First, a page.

Back with my thoughts on the page posted earlier, and I have to say:
This page is in quite good shape! And that’s because it is effective at one of the best ways of building suspense: provoking questions.
Suspense is all about withholding information. Mystery at its core is about not knowing something you want to know. But too often when people try and build suspense, they do it by holding out on the reader. The characters may know the history of a situation, but the conveniently don’t fill in the reader. The characters have a good sense of what could be happening in a given situation, but they conveniently don’t think about those things.
Especially in first person and third person limited, unless you’re dealing with an unreliable narrator, the reader should really know what the character knows.
In this case: we do know everything the (third person limited) protagonist knows! And it’s suspenseful because she doesn’t know exactly what’s happening.
The suspense is built through images that beg questions: why does this young man look old? Why is he wearing a heavy coat in July? Why is one hand jittering while the other is still? Then there are some obstacles in the way that build further tension: a distracting patron and a bad layout to the library. It all builds steadily, one thing leading to the next, and I think it’s quite effective.
Just about the only main thing I would suggest actually has to do with the first line. While I really like the details throughout this page, the first line feels a bit detached to me. It’s a bit too much telling (caught her attention) rather than showing her attention being caught through action (Judith looked up/stopped what she was doing/dropped something), and it seems like a bit of a missed opportunity to show Judith’s personality.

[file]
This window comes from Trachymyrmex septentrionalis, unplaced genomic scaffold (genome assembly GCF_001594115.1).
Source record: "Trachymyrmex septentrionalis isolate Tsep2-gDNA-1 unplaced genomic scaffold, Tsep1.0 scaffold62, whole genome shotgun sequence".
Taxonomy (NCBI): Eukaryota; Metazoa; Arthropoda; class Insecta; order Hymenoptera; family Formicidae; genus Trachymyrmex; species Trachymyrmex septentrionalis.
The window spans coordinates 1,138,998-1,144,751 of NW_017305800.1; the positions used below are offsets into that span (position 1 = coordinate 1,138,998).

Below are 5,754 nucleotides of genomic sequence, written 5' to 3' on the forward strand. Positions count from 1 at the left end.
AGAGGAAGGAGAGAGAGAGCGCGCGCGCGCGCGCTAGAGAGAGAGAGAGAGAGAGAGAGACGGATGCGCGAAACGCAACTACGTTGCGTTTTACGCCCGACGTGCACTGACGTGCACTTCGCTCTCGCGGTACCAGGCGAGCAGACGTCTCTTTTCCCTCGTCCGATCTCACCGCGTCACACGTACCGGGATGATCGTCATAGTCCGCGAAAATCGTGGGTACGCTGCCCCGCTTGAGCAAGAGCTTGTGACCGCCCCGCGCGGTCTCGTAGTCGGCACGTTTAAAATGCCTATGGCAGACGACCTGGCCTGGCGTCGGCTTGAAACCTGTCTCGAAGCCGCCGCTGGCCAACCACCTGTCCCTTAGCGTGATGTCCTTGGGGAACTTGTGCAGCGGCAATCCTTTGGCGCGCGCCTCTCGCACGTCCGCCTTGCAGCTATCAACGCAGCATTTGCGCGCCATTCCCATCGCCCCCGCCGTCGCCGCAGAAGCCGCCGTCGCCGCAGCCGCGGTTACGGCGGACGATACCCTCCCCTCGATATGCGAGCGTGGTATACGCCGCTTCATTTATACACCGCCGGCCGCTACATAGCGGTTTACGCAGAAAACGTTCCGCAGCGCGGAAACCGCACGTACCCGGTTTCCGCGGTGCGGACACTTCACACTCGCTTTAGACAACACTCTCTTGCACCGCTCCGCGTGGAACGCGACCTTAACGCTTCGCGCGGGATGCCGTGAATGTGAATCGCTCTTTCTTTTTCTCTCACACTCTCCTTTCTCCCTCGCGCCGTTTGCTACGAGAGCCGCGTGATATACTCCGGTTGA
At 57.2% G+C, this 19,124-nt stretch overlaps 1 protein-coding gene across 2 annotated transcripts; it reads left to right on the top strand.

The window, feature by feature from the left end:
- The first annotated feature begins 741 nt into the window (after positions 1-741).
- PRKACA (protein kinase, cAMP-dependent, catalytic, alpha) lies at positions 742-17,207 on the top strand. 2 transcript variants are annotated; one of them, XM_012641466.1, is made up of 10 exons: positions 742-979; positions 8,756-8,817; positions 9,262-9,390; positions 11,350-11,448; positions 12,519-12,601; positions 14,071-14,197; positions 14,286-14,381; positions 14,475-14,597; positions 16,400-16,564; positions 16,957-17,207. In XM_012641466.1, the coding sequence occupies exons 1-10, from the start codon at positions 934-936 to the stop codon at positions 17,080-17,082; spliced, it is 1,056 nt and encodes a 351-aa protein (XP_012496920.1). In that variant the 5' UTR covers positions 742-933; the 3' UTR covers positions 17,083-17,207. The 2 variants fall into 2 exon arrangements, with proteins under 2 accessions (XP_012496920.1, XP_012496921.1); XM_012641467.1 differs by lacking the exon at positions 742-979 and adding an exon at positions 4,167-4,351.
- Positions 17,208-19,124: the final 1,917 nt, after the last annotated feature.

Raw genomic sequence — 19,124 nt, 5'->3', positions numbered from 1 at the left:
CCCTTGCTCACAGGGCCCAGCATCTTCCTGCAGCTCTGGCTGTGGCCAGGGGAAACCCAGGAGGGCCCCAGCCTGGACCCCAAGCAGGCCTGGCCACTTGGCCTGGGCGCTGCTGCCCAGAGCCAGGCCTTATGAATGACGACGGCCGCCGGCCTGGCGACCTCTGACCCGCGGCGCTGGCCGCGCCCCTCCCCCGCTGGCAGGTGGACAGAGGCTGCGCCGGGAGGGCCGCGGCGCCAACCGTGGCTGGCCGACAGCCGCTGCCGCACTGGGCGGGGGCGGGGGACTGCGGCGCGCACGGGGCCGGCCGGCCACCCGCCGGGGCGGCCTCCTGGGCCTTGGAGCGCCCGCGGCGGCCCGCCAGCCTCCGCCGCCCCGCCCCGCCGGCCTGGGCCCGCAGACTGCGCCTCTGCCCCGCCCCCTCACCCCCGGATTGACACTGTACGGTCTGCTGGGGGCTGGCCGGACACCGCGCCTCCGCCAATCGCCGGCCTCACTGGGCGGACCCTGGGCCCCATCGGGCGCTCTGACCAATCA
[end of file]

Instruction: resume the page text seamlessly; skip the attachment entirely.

But still, a very solid start, and I think this page has promise. Nice work!
Title: The Pigeon Drop
The young man caught Judith’s attention the moment he entered the library. show this
It wasn’t just the way his gaze skittered away from hers, never landing on anything for more than a split second, or the way he huddled inside his long black duster, which was far too heavy for July. That described most of the high school students who schlepped in every afternoon to hang around the manga. Nice kids, most of them.
But this young man was older, with dry, mumbling lips in a jaundiced face. And while his left hand clenched and jittered not sure about using both “skittered” and “jittered” so close to one another at his side, his right stayed in his coat pocket, steady as a rock.
It could be his favorite crack pipe. But Judith didn’t think so.
Unfortunately, she was trapped by a patron who wasn’t going to stop asking the same question until she received the exact answer she wanted. Judith watched the young man with peripheral vision until he disappeared into the mysteries.
Judith frowned. The original layout of this floor–perfectly acceptable a century ago, when most behavior problems could be controlled with a glare and a finger to one’s lips like this detail—was a security nightmare unrelieved by the single camera aimed at the cash register at the circulation desk. But adding more cameras cost money, and any reorganization of the massive mahogany bookcases would have to wait until the carpet was finally replaced. The Board was reluctant to authorize either “without real reason.”
Judith hoped the young man wouldn’t provide one.